Of secrecy & sweeteners
A new four-year contract has been signed, sealed and delivered between the estimated 5,000 faculty and Pennsylvania’s 14 state-owned universities.
No details – none – of the agreement were released until after the board of governors of the State System of Higher Education voted to ratify the deal. It was reported to have been approved by 94 percent of the members of the Association of Pennsylvania State College and University Faculties who cast ballots.
But considering more than a few of the schools in a system with more than 95,000 students have been, for lack of a better term, sucking air for the longest time, and also considering the State System is seeking $100 million from the state Legislature – uhm, that would be taxpayers – over five years in an attempt to right its listing ship foundering in dire straits, the public, in the least, should have been afforded the opportunity to review and comment on the pact when it was still tentative.
The same goes for public school districts.
Keeping in the dark those who have no choice but to pay for these signed, sealed and delivered labor contracts is public policy at among its worst.
In what world some members of Pittsburgh City Council live remains a considerable mystery. But after decades of council-watching by this ex-wire service/newspaper/broadcast editor and think tank commentator, it can readily be stipulated that they do not live in the real world.
That’s the only conclusion thinking people can reach upon word that the council is considering a proposal to boost the pension of soon-departing councilor Darlene Harris and, perhaps later, 10 others.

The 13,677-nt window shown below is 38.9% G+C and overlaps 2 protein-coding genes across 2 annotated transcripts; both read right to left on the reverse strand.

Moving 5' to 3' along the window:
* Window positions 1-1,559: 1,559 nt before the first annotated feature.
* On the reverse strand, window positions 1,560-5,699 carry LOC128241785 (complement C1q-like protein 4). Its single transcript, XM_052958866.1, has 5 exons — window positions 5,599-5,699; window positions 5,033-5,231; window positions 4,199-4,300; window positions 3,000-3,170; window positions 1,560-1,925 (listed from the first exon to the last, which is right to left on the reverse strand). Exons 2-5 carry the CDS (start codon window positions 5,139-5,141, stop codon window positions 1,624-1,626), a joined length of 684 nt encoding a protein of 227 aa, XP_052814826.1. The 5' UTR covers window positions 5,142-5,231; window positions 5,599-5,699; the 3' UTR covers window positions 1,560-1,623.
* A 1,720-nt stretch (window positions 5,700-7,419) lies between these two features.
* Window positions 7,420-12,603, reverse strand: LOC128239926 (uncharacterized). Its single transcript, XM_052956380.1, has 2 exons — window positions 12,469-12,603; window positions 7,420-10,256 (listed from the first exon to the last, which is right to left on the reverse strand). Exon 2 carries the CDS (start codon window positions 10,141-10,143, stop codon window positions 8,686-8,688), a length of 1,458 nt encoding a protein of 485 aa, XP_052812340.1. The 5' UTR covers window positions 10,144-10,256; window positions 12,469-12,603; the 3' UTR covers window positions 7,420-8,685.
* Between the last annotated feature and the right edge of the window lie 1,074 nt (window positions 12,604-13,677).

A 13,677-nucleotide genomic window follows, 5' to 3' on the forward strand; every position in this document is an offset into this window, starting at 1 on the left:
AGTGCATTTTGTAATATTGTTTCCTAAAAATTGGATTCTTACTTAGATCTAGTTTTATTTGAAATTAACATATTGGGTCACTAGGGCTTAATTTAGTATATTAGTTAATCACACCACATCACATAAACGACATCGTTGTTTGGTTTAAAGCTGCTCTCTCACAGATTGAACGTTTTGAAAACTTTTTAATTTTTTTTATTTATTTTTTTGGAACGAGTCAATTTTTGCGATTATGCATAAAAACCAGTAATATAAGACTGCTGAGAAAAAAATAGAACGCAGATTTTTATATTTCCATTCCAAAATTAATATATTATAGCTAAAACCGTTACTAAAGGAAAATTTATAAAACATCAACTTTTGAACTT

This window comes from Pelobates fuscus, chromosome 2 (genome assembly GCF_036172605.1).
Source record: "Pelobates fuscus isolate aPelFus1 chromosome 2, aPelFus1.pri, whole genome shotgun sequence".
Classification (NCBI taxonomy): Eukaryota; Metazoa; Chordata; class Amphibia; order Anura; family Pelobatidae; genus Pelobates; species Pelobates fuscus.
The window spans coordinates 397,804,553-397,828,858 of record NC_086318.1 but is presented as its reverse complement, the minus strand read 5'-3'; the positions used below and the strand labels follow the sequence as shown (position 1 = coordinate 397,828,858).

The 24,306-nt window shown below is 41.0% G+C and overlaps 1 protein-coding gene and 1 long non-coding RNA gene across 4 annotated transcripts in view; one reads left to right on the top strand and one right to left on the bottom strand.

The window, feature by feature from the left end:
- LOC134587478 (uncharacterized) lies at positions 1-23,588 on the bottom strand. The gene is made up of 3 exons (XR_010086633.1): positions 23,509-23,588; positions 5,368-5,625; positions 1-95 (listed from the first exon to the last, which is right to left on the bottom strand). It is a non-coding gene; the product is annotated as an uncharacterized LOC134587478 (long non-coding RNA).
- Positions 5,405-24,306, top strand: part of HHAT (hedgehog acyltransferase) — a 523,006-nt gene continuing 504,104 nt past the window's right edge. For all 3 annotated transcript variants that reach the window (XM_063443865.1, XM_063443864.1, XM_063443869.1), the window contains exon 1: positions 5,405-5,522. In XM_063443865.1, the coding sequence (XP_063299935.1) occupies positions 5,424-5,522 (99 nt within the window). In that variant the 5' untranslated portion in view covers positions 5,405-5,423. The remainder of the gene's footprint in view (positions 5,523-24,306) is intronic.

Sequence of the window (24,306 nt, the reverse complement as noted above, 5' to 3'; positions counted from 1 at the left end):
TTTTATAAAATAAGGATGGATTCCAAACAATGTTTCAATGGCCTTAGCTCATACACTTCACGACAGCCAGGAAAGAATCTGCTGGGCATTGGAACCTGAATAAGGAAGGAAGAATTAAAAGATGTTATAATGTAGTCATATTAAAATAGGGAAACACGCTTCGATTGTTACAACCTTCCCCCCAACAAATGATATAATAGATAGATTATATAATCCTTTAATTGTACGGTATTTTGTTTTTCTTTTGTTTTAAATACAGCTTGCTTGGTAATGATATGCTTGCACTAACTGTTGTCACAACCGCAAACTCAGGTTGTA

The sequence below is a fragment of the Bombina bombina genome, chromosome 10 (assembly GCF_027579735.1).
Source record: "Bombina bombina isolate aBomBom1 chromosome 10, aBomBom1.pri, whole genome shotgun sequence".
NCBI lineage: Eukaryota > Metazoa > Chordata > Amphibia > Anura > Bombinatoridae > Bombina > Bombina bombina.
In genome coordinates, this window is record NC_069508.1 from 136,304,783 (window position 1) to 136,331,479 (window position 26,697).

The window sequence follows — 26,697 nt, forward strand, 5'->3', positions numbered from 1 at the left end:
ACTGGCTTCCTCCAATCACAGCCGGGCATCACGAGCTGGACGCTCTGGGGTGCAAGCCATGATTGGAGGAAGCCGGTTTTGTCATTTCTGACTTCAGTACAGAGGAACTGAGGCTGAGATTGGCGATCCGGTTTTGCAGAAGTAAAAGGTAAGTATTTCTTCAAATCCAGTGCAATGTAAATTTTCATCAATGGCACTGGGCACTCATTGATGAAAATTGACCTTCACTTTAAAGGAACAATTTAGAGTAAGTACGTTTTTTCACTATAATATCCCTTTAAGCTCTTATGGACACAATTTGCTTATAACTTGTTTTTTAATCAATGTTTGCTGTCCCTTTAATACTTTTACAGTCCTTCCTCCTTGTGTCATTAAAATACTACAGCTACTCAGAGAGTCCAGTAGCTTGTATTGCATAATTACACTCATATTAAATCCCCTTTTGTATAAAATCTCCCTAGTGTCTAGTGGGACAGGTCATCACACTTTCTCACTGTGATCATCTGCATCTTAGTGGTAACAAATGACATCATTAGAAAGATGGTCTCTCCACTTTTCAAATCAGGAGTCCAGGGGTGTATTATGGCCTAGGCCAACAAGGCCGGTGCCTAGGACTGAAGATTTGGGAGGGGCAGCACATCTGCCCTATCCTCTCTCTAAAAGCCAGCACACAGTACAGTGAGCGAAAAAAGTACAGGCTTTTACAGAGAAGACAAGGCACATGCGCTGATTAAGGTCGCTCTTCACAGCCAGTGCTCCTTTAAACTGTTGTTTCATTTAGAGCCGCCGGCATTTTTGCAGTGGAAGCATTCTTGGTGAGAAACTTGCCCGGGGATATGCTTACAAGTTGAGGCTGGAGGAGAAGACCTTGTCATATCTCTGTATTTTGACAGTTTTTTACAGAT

The Harris sweetener alone is estimated to cost about $700 a month, according to the Tribune-Review.
In a nutshell, the council measure would eliminate the so-called “Social Security offset” that halves their pension payout when they turn 65.
Of course, there are a few hardly itty-bitty problems with this prospective act.
First, and in no small way, it borders on self-dealing. Elected officials should in no way be allowed to vote to line their own pockets. If this “deal” is prudent, the council should only be allowed to approve of it for those who follow in their footsteps. The “if” in this endeavor looms large.
Second, there are serious reservations that such legislation violates state and city laws. But, hey, what’s the law when you’re doling out sweet parting gifts, right?
Third, and of equal importance, is that Pittsburgh’s pension funds don’t even begin to approach the word “healthy.” As of Sept. 30, the funds had a total of $787.3 million in assets but with liabilities of just under $1.3 billion.
In the parlance of government-speak, that’s considered to be “moderately distressed.”
Why any elected official would even consider adding to that distress is a public policy that can only be bad.
Colin McNickle is communications and marketing director at the Allegheny Institute for Public Policy (email@example.com).